Unit 9900 carries out mapping for the army and operates surveillance satellites, providing intelligence directly to the agencies that depend on these images.

For years, including during the 2006 Second Lebanon War, critical intelligence held by MI and the IDF did not always reach Israeli military forces on the ground in a timely manner. In order to change the situation, soldiers, intelligence personnel and 9900, who know how to read the intelligence and have undergone specialized training, are attached to ground forces as needed.

“Because of a multiplicity of means, there is now a fear of excess information. The needs are greater and the need to supply the answers is definitive, clear and requires plenty of resources,” Col. J. says, adding that capabilities have greatly advanced.

“There are more sensors, of many different types, that operate around the clock. We need to be more focused to better utilize the information and provide tools that support information. Not everything depends on human insight. We use other advanced capabilities.”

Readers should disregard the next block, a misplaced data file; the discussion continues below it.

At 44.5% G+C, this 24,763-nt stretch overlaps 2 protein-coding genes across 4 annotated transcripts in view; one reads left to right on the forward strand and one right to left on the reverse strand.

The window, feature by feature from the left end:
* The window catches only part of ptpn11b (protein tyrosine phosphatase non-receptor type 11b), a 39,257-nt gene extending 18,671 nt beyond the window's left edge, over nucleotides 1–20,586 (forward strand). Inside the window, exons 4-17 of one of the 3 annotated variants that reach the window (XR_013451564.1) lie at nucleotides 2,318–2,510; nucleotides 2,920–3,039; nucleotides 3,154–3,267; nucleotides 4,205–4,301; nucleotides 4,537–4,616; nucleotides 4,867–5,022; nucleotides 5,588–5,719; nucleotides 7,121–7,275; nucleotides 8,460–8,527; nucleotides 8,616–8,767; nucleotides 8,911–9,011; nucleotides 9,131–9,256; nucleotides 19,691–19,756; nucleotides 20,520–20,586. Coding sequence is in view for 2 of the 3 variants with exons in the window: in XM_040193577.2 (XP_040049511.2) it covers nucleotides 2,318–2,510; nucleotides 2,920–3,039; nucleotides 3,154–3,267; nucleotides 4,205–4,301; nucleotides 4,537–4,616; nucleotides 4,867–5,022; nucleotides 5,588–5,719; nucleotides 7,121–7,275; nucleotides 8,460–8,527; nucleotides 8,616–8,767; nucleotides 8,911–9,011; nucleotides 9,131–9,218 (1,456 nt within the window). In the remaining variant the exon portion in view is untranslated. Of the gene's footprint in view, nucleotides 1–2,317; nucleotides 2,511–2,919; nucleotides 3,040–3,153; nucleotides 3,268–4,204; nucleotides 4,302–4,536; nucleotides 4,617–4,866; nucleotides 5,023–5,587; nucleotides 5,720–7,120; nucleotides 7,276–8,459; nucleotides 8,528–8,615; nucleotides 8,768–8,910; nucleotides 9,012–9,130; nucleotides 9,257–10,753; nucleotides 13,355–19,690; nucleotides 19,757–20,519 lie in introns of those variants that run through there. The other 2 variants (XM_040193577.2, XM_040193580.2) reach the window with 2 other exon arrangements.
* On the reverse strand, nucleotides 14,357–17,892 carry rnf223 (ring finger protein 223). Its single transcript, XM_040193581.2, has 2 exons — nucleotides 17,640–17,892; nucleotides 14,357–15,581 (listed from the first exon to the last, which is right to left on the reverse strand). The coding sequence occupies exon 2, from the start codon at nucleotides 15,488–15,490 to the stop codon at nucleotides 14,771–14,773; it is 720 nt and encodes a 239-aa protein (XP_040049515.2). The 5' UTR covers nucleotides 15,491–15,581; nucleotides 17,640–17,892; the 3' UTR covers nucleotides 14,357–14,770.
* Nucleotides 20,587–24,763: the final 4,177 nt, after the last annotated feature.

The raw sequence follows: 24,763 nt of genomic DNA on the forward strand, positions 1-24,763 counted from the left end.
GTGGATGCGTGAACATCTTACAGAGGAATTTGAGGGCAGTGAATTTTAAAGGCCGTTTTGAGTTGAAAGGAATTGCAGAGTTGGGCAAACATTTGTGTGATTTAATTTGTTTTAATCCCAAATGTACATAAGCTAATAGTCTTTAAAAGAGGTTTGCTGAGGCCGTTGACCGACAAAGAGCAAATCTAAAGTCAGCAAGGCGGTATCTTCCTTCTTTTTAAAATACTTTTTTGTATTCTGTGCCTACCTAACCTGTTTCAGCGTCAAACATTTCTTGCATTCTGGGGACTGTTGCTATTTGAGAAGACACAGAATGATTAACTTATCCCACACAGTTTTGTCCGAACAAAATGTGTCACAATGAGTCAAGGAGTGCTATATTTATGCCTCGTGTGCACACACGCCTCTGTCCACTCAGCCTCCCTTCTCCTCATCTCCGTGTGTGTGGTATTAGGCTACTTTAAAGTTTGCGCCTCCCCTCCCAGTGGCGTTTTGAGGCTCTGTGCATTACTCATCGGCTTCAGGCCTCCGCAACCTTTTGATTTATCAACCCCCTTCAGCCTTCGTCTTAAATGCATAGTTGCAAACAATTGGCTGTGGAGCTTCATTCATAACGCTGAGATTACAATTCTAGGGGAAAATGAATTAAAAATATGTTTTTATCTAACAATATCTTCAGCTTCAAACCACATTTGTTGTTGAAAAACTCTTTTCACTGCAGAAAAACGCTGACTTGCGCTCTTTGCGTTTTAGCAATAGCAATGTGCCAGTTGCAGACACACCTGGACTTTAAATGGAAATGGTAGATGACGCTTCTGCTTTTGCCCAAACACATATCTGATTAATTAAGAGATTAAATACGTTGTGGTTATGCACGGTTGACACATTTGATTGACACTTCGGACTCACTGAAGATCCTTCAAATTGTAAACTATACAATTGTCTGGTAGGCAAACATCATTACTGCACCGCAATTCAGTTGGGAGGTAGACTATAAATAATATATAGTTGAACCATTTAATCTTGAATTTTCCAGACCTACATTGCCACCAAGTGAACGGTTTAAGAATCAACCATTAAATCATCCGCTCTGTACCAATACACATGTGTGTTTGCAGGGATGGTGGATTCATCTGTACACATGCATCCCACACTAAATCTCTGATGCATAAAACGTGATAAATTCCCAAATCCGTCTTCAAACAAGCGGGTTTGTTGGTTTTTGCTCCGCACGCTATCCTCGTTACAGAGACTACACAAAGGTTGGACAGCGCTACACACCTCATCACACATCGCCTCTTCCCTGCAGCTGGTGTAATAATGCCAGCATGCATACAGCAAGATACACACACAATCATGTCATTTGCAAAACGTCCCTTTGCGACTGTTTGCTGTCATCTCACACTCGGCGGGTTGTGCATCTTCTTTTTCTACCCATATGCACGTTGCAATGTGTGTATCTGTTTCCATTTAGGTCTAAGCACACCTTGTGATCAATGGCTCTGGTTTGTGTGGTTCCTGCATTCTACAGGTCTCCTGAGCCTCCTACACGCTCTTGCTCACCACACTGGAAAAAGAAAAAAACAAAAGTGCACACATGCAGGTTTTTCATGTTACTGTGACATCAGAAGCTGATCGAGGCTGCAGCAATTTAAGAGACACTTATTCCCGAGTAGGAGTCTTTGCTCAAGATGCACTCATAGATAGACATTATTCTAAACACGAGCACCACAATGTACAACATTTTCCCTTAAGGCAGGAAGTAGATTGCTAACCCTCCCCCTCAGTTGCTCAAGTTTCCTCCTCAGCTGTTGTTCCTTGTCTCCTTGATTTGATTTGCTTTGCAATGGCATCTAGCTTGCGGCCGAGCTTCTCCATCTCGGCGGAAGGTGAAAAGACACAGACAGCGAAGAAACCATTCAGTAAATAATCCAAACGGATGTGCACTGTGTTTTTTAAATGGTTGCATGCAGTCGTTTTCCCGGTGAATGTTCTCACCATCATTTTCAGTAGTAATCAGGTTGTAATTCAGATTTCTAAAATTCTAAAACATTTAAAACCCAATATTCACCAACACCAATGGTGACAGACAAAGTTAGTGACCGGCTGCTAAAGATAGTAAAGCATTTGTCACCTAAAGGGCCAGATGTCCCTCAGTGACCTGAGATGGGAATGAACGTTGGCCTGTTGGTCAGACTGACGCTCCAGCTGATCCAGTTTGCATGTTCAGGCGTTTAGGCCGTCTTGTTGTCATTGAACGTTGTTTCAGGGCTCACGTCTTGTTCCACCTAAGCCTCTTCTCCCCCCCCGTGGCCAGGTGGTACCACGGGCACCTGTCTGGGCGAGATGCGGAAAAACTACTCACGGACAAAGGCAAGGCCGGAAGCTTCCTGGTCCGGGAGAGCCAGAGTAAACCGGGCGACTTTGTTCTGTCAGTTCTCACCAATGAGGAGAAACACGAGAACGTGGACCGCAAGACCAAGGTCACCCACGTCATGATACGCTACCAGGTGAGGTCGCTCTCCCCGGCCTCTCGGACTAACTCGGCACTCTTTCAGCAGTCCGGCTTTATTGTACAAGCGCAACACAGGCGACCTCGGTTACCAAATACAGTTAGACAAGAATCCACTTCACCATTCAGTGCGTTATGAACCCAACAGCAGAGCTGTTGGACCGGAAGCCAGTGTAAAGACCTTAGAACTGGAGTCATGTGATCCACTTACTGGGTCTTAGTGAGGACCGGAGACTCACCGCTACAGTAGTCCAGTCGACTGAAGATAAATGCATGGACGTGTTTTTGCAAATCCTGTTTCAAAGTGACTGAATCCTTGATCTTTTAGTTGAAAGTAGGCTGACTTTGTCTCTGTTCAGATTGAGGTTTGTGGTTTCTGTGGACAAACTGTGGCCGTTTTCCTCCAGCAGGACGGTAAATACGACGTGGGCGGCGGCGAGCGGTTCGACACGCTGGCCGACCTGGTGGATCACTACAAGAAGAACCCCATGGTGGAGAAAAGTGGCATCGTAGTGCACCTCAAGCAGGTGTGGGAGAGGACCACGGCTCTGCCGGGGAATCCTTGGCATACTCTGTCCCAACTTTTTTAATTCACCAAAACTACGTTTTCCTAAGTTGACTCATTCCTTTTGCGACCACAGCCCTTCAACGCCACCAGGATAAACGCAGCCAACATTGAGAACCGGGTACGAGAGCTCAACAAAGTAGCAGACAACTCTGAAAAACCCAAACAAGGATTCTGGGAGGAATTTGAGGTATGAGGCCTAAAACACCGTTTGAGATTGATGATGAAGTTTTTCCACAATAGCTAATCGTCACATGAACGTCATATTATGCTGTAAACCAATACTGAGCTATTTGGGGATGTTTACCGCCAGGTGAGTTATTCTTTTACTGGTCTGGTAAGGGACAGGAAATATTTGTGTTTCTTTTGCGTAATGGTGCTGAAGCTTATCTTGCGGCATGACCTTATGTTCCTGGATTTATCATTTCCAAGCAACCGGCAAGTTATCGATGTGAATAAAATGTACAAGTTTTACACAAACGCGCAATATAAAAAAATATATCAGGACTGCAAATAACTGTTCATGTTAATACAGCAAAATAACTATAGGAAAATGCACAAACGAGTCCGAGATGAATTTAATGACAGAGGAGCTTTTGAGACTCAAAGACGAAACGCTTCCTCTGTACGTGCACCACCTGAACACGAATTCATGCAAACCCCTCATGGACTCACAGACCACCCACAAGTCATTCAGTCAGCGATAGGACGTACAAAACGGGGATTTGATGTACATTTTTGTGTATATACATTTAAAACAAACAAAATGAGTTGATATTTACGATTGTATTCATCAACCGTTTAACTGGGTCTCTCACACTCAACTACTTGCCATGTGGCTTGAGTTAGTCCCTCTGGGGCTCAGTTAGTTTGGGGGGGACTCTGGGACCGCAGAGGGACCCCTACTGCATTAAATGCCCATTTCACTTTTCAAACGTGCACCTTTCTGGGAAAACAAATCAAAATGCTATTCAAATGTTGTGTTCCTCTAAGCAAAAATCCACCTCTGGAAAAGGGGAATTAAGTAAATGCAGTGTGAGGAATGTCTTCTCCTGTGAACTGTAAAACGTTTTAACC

One of the central objects of criticism in the Second Lebanon War was the senior commanders who preferred to be on plasma TV screens rather than with their troops on the ground. 9900 has a role in returning forces to the field, with a combination of information from those famous plasma screens.

“When I saw the conclusions from Operation Cast Lead, to my horror I saw that they were surprisingly similar to the conclusions from the Second Lebanon War,” says J. “Our situation did not improve enough. Intelligence in the field, given all its significance, is the basis for everything. If we don’t know the field, we don’t know where to go, where we can see, what the layout of the village or warehouse is, where it’s possible to enter. It does not matter how sophisticated the intelligence is. The forces don’t know how to carry out the mission.”

In recent years, the unit has tried to alter the situation, and according to J., the results are already visible on the ground.

“Things that looked like a dream some years ago would not have been possible without technology,” he says. “In Operation Protective Edge, we were in a good place in the middle of building this force. We proved reasonable capability at this time, and it continues to get better at any given moment.